The advances that our market economy bestows are well documented. In the 20th century, real GDP growth per capita tripled from 1900 to 1950, and then tripled again between 1950 and 2000. And the increase in wealth did not benefit just a few, it spread throughout society. The average citizen now enjoys amenities unimagined by the richest royals a century ago. To focus, as the UN report does, on just the material indicators of progress, might suggest that we have all turned into crass materialists. But that is not the case.

In a recent article in Reason magazine, Michael Cox and Richard Alm, an economist and business writer based in Dallas, looked at the non-material advances made by our culture during the consumer boom. (Their statistics are based on U.S. trends, but applies here as well.) They found that:

  • The average work week shrank from 59 hours in 1890 to 40 hours in 1950 and to 34 in 2001.
  • Time devoted to holidays doubled since 1950.
  • In 1950, the average citizen spent 55% of waking hours in leisure activity, now it is 70%.
  • The arts, entertainment and recreation industries have expanded exponentially, with amusement parks tripling and health and fitness facilities doubling since 1970.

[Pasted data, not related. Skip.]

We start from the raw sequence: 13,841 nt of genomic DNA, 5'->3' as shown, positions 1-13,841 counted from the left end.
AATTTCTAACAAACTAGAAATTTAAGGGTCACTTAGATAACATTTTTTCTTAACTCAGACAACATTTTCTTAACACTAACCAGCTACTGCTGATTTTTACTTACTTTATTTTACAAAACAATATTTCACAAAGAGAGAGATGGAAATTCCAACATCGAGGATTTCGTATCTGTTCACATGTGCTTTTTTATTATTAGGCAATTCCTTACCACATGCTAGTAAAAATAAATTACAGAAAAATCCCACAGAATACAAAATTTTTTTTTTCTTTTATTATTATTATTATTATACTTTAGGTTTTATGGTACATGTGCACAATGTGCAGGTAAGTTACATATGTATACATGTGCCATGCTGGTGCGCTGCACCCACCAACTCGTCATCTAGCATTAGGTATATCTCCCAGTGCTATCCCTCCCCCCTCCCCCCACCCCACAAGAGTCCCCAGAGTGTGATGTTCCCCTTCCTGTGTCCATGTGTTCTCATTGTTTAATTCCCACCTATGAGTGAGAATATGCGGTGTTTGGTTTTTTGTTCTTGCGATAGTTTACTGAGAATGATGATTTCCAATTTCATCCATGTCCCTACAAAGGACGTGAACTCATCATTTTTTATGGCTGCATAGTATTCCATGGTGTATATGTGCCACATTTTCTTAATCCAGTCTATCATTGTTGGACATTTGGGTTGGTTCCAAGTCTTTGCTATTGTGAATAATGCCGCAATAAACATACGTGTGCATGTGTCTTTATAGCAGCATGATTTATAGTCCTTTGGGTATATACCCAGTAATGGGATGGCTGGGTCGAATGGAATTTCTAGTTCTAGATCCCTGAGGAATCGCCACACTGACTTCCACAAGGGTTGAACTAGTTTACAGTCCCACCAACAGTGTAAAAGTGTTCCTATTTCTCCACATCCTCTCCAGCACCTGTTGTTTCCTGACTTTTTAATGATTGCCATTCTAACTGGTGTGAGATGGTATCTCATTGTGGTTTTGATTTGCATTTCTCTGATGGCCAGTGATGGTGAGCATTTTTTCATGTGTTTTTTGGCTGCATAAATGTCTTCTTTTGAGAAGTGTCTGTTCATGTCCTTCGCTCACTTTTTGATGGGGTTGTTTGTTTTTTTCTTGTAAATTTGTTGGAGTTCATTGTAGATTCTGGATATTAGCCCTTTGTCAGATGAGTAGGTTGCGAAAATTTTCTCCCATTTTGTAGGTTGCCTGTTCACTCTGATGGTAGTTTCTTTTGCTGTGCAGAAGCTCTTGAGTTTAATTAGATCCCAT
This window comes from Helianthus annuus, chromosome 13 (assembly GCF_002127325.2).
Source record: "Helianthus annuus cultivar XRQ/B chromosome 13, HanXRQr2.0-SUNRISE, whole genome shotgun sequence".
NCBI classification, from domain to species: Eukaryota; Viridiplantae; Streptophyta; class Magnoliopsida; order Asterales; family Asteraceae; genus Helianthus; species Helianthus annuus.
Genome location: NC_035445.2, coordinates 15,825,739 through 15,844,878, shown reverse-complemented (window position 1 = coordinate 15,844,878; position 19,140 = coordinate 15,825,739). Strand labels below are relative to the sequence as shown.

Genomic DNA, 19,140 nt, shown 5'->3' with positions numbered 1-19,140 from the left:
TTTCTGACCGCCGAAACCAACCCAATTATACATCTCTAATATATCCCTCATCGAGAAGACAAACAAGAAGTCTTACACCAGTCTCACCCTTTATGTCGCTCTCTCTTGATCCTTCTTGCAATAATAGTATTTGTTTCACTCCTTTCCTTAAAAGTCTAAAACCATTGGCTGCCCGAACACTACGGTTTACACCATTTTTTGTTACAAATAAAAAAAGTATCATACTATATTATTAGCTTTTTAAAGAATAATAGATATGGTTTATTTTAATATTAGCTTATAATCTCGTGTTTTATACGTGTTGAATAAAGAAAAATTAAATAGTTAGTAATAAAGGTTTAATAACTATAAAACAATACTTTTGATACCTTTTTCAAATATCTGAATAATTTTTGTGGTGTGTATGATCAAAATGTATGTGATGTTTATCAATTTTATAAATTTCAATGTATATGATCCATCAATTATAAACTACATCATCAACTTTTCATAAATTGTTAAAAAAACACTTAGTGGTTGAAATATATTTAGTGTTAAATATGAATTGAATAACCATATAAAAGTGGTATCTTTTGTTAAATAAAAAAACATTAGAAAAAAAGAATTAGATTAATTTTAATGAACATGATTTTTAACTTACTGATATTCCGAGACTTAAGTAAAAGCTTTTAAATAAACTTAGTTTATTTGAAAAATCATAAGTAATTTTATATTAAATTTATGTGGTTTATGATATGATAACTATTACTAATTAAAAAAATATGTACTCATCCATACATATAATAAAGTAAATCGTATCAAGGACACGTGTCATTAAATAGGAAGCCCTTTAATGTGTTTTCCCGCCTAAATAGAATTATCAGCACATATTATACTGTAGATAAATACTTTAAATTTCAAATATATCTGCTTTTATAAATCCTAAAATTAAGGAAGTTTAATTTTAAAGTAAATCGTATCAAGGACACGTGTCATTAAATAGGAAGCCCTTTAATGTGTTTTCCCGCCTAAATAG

• The work environment has improved rapidly, moving from repetitive, exhausting and often dangerous situations into clean, well-lit and comfortable conditions.
  • The number of workers with flexible work schedules doubled between 1985 and 1997, and statistics on occupational injuries and illnesses are at an all-time low.

Longer productive lives have become safer and more convenient ones. Tolls from accidental death and disease have steadily declined, as have the risks of travelling and even those associated with natural disasters. As the variety of consumer goods proliferated, the time required to obtain them declined. In short, as a more prosperous society, we now can pursue other values than material ones. The success of the consumer economy has freed us to fulfill non-material goals of all kinds, even spiritual ones.

Our economic system, Cox and Alm explain, “provides much more than the goods and services we consume; it furnishes ingredients of a balanced life that are often overlooked in discussions of economic performance.” These include leisure time, pleasant working conditions, safety, variety and convenience. And a cleaner environment.

Instead of disparaging the market economy for its very success, the U.N. would serve poor nations better by identifying the fundamentals that promote progress of all kinds, material and non-material.

The glass is not half empty. It’s half full.

Featured News


Schools Cannot Function Without Trust

Schools Cannot Function Without Trust

Alberta Premier Danielle Smith’s parental rights announcement has surely generated a lot of debate. Not only will Alberta require schools to obtain parental consent before changing the names or pronouns of students under the age of 16, but teachers will also have to...